I used to say I hated kids, with the exception of my daughter of course. I think it was my defense mechanism against parents actually. I find it really difficult to interact with parents who have some particular opposing values from my own. Parents who assign gender to toys, excuse boys abusing girls with “he likes her,” and are more comfortable with their kids consuming massive amounts of violence than the slightest hint of sexuality in films or literature. Those parents are quite difficult for me to get along with. So as a result I put forth this notion that I hated kids. This worked. It excused me from many Chuck E. Cheese parties, babysitting, and circling up with the other moms at school activities. Then I wound up working with children and youth in my church but I hung tightly to my mantra of not liking children.
Somewhere along the way I had started to buy it. I actually believed that I just didn’t like kids. This helped fuel my inner critic who wanted to attack my own parenting. I would say to myself, what kind of mom doesn’t like kids? Eventually I modified it to; I don’t like kids, except UU kids. It explained my joy in teaching RE classes but enabled me to still keep my distance.
Over the years I have done a lot of spiritual practice and soul searching. I have come to realize another layer in my story about not liking kids was in reality being around children reminds me of being one. I did not like being a child. So to avoid having to deal with the feelings that came up around my own childhood, I could just avoid kids unless I was sure I could control the environment completely. Teaching RE started that way. I thought as the teacher I could control the environment. Wow, was I wrong!
The essence of teaching is meeting the students where they are, sparking young minds and following them where they want to go. The kids in my RE classes taught me a lot about how to relax and roll with it. They showed me the beauty that can happen when you let go of curriculum and focus on relationship. Still, these were UU kids. I felt I could trust them more than the general population.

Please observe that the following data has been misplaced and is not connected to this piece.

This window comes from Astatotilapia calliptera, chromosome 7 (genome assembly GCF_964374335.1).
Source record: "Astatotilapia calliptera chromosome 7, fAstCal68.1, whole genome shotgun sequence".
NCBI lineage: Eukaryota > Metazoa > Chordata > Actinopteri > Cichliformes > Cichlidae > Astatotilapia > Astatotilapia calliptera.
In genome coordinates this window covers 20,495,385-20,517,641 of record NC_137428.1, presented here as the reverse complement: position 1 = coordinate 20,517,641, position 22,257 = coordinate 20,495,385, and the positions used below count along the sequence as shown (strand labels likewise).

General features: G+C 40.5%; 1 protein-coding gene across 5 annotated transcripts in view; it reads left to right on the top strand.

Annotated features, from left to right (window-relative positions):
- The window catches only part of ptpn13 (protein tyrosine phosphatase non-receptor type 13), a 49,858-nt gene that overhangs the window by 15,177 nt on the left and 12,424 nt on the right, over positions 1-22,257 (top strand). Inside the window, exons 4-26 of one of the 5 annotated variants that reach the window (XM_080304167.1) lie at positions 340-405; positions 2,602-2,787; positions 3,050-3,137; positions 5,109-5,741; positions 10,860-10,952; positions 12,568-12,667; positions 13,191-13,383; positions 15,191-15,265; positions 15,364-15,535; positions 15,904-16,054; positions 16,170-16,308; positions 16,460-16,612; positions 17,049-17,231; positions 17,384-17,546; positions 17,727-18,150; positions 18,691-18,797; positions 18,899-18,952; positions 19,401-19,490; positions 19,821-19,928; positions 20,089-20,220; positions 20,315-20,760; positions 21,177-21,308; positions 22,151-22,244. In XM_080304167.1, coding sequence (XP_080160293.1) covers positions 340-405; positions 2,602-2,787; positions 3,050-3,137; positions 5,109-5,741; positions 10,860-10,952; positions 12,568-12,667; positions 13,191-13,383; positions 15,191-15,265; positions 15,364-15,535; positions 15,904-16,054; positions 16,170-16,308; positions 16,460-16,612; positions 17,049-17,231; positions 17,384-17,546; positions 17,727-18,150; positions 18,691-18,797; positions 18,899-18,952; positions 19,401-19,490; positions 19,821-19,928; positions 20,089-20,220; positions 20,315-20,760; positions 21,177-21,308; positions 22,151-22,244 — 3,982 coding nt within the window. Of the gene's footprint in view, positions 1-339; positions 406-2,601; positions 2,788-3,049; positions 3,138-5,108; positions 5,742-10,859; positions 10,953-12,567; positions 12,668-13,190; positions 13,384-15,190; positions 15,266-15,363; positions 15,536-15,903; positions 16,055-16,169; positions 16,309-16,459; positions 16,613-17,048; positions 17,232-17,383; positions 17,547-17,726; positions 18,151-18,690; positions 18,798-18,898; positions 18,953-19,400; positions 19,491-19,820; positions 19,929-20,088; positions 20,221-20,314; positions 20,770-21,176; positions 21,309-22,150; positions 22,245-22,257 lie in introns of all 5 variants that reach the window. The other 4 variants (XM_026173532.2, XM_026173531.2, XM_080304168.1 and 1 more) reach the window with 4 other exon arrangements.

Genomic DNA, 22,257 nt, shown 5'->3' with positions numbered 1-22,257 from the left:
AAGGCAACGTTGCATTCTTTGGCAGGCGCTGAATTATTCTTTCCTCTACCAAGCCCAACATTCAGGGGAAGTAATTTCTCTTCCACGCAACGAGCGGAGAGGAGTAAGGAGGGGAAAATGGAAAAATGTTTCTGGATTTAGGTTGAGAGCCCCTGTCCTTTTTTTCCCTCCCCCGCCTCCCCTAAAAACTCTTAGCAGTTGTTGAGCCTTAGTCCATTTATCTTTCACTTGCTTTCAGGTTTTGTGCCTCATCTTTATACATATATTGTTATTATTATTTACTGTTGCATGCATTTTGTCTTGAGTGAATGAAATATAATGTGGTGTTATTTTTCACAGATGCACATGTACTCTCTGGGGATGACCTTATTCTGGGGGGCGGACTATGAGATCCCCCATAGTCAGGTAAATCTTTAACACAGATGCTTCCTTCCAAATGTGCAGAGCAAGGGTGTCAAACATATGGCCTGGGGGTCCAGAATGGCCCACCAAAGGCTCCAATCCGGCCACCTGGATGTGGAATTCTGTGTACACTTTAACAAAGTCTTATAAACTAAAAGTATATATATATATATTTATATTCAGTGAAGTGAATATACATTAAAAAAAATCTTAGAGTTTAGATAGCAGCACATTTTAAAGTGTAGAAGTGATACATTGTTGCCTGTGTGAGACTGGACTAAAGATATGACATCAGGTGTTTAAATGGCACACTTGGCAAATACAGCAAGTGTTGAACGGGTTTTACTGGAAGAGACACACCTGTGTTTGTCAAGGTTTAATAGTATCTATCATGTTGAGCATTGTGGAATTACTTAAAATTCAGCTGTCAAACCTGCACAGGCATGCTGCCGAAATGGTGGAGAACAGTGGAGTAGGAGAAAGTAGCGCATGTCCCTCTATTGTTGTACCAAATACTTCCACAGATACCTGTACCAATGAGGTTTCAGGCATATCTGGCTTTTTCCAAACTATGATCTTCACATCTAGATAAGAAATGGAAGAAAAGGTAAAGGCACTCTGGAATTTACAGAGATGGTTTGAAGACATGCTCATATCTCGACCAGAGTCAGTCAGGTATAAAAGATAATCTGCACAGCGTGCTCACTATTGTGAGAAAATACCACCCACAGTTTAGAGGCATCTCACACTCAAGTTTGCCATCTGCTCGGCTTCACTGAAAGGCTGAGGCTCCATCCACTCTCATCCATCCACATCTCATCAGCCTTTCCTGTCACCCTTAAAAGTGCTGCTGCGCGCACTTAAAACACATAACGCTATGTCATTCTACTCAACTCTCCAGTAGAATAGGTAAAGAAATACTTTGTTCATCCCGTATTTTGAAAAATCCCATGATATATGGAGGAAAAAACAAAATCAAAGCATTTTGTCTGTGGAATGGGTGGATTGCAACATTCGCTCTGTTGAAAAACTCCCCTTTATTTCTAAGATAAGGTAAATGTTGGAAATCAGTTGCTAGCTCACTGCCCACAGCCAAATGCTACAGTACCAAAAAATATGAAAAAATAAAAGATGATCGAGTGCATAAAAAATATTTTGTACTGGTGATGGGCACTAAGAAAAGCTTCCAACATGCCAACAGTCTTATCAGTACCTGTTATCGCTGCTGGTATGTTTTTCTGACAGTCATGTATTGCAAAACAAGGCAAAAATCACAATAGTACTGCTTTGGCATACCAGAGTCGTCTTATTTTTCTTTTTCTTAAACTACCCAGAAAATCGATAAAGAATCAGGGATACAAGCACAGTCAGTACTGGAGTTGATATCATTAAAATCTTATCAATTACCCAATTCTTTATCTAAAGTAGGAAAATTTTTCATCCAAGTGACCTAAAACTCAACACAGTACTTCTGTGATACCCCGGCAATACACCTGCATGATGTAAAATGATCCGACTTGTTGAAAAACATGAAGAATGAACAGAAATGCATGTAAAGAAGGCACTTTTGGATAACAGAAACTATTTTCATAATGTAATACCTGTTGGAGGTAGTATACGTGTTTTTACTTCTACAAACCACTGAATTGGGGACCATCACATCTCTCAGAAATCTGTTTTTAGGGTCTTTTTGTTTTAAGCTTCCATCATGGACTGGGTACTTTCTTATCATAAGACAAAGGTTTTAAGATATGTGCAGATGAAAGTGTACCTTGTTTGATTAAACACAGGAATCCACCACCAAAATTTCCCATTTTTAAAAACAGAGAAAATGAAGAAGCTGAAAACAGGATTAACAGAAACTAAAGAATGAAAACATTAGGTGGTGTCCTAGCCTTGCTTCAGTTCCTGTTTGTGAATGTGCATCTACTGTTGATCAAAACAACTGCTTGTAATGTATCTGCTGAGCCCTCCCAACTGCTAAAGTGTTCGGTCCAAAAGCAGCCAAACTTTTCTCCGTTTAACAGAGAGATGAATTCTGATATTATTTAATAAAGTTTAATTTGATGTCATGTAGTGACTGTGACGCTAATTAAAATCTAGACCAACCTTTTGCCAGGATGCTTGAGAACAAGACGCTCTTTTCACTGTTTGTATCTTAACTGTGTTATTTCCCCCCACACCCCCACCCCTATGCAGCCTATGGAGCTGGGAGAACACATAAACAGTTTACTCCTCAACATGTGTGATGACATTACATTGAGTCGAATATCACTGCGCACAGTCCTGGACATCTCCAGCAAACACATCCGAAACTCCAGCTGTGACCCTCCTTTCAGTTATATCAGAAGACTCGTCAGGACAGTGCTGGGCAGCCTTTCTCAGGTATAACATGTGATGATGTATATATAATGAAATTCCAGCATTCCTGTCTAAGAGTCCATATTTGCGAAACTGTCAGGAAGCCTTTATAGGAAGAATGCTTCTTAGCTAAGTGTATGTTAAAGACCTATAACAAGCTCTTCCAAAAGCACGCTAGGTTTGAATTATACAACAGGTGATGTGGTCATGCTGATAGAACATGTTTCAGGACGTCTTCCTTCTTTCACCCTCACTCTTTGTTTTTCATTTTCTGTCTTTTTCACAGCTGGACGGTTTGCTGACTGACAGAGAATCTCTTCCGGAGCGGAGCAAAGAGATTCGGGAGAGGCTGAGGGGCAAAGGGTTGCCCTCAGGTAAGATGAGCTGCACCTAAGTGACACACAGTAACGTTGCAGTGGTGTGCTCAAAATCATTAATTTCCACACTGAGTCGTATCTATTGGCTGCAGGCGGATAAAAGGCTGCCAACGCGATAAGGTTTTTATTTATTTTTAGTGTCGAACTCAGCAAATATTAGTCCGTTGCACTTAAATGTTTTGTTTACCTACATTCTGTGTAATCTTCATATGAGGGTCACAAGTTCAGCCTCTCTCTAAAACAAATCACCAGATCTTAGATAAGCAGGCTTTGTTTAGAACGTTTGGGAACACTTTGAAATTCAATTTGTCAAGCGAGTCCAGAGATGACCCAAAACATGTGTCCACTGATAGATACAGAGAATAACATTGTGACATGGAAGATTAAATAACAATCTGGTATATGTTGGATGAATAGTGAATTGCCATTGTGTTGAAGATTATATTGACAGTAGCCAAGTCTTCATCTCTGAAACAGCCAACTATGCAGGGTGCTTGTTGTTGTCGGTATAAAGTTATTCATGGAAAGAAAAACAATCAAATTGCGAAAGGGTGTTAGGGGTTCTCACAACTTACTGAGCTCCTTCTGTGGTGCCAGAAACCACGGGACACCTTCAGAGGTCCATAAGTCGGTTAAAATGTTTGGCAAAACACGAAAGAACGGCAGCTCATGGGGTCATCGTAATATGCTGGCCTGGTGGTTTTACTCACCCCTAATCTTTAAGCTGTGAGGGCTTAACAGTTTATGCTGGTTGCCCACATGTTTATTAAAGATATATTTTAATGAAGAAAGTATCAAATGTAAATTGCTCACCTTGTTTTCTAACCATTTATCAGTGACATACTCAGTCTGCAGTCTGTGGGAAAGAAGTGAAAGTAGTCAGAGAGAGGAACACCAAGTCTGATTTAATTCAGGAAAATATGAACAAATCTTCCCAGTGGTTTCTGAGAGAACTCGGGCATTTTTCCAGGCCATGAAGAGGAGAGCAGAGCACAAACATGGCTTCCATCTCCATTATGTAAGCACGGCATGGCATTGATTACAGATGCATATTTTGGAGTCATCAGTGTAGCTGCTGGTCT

Now I direct a religious education program. This is my career and my spiritual calling. It’s great to be around all those UU kids, but I also greet families every week who have never stepped foot in a UU church before. Their kids are, well, they’re not UU kids! Not yet anyway. Something in my brain screams “Red alert! Red alert!”
I take a deep breath and become the adult I think every child needs in their life. I become so fully present when greeting these kids that there is no room for me to build any walls of defense or tell any stories which do not aid my role in creating a safe space for these children and engaging their spirits and minds. Magic happens. Something inside me heals a little more with every interaction.
On the worst days, the Sundays when I wake up and wish I didn’t have to work but could instead just sleep a little longer, I find these children save me. I may show up sleepy and a bit cranky, but as soon we sing the opening hymn the walls around my heart break open. There’s always a small group of children who sit next to me in the Sanctuary. They have their orders of service and hymnals ready. When the music starts they stand and follow the words with their finger so they don’t get lost. If it’s a song they’ve never heard, they look at me because they know I will scoot in closer and I will sing a little louder and that together it’s going to be okay. They know that here it’s safe to try. It’s safe to not know all the words or the right key. They know that here it’s about relationship and being together.
In my year of serving my congregation I have discovered something amazing. I love kids. They are my teachers. I am honored to be able to sing songs with them, play Simon Says on the playground, decorate cookies, make mandalas, laugh and grieve together, and so much more. It’s a career and a spiritual calling doing what I do, but it is so much more than that too. More than I have words to say.